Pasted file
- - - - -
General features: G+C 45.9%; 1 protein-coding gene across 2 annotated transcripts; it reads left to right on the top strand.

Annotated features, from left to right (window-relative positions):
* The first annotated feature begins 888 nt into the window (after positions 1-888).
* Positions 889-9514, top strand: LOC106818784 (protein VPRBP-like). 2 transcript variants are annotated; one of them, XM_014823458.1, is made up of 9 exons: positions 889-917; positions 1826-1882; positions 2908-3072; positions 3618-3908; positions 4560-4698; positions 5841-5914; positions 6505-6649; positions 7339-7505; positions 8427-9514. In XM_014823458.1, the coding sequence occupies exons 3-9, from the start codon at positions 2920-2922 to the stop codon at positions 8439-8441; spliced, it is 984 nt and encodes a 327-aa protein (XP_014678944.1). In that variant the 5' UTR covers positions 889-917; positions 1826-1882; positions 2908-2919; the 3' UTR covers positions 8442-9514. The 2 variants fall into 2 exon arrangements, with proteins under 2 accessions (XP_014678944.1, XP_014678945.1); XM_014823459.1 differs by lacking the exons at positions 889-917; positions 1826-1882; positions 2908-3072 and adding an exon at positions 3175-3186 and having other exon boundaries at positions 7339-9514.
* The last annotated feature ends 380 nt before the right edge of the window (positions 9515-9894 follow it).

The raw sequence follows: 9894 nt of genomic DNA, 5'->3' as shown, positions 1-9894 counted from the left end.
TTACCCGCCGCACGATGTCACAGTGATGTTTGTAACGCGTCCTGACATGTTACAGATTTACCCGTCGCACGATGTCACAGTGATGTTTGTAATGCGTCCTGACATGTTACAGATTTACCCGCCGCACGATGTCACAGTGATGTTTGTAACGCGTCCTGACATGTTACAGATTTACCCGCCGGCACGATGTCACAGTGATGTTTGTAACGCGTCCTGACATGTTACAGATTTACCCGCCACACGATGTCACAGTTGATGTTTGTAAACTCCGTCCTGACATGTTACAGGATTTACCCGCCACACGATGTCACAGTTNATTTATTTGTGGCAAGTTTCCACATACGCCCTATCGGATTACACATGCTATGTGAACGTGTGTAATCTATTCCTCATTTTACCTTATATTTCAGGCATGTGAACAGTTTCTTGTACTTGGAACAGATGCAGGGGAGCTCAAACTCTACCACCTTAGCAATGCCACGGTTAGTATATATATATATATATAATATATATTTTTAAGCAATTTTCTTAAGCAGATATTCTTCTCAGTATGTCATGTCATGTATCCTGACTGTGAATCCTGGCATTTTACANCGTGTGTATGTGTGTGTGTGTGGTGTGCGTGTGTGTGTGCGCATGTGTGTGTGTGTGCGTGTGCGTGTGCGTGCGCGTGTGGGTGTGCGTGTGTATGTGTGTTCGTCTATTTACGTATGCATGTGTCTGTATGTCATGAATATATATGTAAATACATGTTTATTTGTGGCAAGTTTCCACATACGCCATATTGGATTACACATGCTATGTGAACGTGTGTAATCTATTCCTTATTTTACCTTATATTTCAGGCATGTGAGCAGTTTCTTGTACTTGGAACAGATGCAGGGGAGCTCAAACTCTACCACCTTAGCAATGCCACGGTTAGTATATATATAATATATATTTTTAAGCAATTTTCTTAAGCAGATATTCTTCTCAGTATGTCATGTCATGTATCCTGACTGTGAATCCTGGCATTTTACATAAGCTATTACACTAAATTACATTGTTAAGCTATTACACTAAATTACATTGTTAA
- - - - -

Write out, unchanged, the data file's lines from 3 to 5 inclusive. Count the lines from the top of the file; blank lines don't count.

* The first annotated feature begins 888 nt into the window (after positions 1-888).
* Positions 889-9514, top strand: LOC106818784 (protein VPRBP-like). 2 transcript variants are annotated; one of them, XM_014823458.1, is made up of 9 exons: positions 889-917; positions 1826-1882; positions 2908-3072; positions 3618-3908; positions 4560-4698; positions 5841-5914; positions 6505-6649; positions 7339-7505; positions 8427-9514. In XM_014823458.1, the coding sequence occupies exons 3-9, from the start codon at positions 2920-2922 to the stop codon at positions 8439-8441; spliced, it is 984 nt and encodes a 327-aa protein (XP_014678944.1). In that variant the 5' UTR covers positions 889-917; positions 1826-1882; positions 2908-2919; the 3' UTR covers positions 8442-9514. The 2 variants fall into 2 exon arrangements, with proteins under 2 accessions (XP_014678944.1, XP_014678945.1); XM_014823459.1 differs by lacking the exons at positions 889-917; positions 1826-1882; positions 2908-3072 and adding an exon at positions 3175-3186 and having other exon boundaries at positions 7339-9514.
* The last annotated feature ends 380 nt before the right edge of the window (positions 9515-9894 follow it).